“I am a defaulter with Corporation Bank. I borrowed Rs 2,96,000 three or four years ago and I have to pay them around Rs 600,000 today. I lost my permit to cultivate sugarcane a while ago. I have also taken some money from sahukars. Their dalals visit my home almost every day and demand to be paid. They just want their money back and as long as they receive their interest they aren’t bothered about my troubles. They tell me they aren’t responsible for my failed harvest. Tell me, who is?,” asked Maheswara Reddy as he slumped down in his chair.
At first glance, his house was a crooked assemblage of wood and concrete. Reddy’s sister-in-law greeted us with a shy smile as his nephews and nieces stole a few glances from the kitchen. Their friends stood against doorways admiring trails of dust that rose and settled on deserted pathways. Some fumbled with their sprigs and sticks while others held their tyres close to them, staring intently at us.
In the afternoon sun, structures cast their shadows athwart the narrow passages. The momentary intrusion of sun rays amidst crumbling walls created a lattice of light and shade on the ground. As if on cue, the discerning silence of the village was broken by loud clanging of pots and vessels coming from a distance.
“Appaji died in an accident in 1992,” said Reddy, “I was studying in ICWAI (Institute of Cost and Works Accountants of India) at that time. I woke up one day and realised I didn’t have a father anymore. We lost the only bread winner of our family. I had to drop out of college to help with running the household. Sometimes, I feel helpless. Farming is a genuine struggle. If I suffer losses with one harvest, it will take me five successful yields to recover the costs. Agricultural labourers too demand Rs 1,200 per tonne of sugarcane whereas I earn Rs 700 per tonne. Where do I get the money from? How do I pay off my debts? I don’t grow sugar cane anymore. I stopped cultivating them a while ago. I couldn’t handle the losses. My only source of income comes from paddy. And, that’s how we are surviving right now.”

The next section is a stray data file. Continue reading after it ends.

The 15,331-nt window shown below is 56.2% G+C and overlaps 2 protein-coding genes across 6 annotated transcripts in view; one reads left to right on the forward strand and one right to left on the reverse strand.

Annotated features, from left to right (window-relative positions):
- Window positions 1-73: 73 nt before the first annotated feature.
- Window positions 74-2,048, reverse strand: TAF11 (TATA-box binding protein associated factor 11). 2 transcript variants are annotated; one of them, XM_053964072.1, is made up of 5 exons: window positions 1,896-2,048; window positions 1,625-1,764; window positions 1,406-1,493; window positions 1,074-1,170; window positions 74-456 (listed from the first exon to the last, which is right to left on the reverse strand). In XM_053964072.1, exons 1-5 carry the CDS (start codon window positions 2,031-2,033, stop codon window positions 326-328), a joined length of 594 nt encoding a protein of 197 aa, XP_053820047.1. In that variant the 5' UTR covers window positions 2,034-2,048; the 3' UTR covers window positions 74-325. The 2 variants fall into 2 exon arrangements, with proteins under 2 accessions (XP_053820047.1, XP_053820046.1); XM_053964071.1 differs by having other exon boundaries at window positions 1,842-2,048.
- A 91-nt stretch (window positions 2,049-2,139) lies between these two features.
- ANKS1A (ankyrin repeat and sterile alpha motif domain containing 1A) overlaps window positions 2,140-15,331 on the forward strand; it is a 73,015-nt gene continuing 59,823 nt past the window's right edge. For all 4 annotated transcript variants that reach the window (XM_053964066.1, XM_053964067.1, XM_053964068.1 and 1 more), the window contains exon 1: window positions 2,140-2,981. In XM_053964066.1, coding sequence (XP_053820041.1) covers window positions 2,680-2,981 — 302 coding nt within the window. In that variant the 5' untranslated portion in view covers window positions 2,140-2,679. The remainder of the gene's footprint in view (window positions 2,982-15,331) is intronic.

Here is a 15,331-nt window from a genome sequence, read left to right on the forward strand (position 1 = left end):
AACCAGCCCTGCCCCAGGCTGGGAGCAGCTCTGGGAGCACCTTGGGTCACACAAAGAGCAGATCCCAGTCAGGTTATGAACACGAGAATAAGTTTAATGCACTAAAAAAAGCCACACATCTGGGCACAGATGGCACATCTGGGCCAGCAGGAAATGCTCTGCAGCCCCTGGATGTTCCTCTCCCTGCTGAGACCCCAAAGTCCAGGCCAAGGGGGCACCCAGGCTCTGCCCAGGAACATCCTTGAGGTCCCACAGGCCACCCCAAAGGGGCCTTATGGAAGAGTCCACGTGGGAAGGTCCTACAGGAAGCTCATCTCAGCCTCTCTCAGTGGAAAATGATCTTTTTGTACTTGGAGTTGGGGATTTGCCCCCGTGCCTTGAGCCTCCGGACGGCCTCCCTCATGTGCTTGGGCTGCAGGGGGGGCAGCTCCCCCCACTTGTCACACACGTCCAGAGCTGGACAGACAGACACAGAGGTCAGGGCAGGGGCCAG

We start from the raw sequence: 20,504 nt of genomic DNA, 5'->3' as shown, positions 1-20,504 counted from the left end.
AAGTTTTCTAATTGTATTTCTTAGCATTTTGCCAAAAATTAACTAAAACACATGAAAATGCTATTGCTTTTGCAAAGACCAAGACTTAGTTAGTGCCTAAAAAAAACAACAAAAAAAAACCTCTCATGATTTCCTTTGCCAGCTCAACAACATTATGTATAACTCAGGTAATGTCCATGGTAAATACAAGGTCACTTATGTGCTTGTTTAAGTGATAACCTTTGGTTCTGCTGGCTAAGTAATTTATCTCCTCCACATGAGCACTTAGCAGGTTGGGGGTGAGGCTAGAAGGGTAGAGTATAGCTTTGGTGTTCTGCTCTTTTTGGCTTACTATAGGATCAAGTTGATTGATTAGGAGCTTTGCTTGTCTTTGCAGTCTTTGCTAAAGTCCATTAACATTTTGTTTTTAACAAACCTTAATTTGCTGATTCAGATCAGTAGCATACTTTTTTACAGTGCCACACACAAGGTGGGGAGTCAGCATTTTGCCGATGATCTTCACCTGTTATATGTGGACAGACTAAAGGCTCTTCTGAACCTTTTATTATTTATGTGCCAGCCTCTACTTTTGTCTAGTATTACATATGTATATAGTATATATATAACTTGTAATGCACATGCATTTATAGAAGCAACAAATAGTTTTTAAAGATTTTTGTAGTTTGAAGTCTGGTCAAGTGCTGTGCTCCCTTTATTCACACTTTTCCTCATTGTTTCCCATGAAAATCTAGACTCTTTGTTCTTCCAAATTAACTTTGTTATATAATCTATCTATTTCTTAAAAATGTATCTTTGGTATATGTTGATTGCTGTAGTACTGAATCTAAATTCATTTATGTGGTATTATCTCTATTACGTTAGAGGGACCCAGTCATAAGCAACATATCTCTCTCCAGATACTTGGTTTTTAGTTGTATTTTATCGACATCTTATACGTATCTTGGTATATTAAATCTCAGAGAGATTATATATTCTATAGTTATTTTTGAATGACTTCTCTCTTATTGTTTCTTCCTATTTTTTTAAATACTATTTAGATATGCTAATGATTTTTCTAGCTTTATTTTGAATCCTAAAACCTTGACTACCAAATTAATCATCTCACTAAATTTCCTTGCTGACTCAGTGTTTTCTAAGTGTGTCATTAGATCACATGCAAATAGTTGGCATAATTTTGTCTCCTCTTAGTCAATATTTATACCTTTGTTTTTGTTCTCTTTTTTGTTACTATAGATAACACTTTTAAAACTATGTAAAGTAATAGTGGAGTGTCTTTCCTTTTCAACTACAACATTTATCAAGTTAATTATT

He spoke bitterly of government’s reluctance to regularise scientific pricing of crops. For decades, farmers all over the country have been revolting against the centre’s lackadaisical attitude in establishing a system wherein unprecedented rise in cost of cultivation, procurement of raw materials and manual labour should be taken into consideration while deciding fair remunerative pricing for their commodities. “Farmers are always deprived of ‘just’ pricing. We are supposed to operate in loss. We get good rates once in fifteen years. If we were given what we deserve, why would we struggle every year? Fertilisers required for paddy are far more expensive than what we earn from our harvest. I barely make what I spend. We have food and shelter for now but what about our children? Should we stop sending them to better schools? What about unexpected medical expenses? I can’t even afford to buy clothes for our daughters and sons,” he said in a grim tone.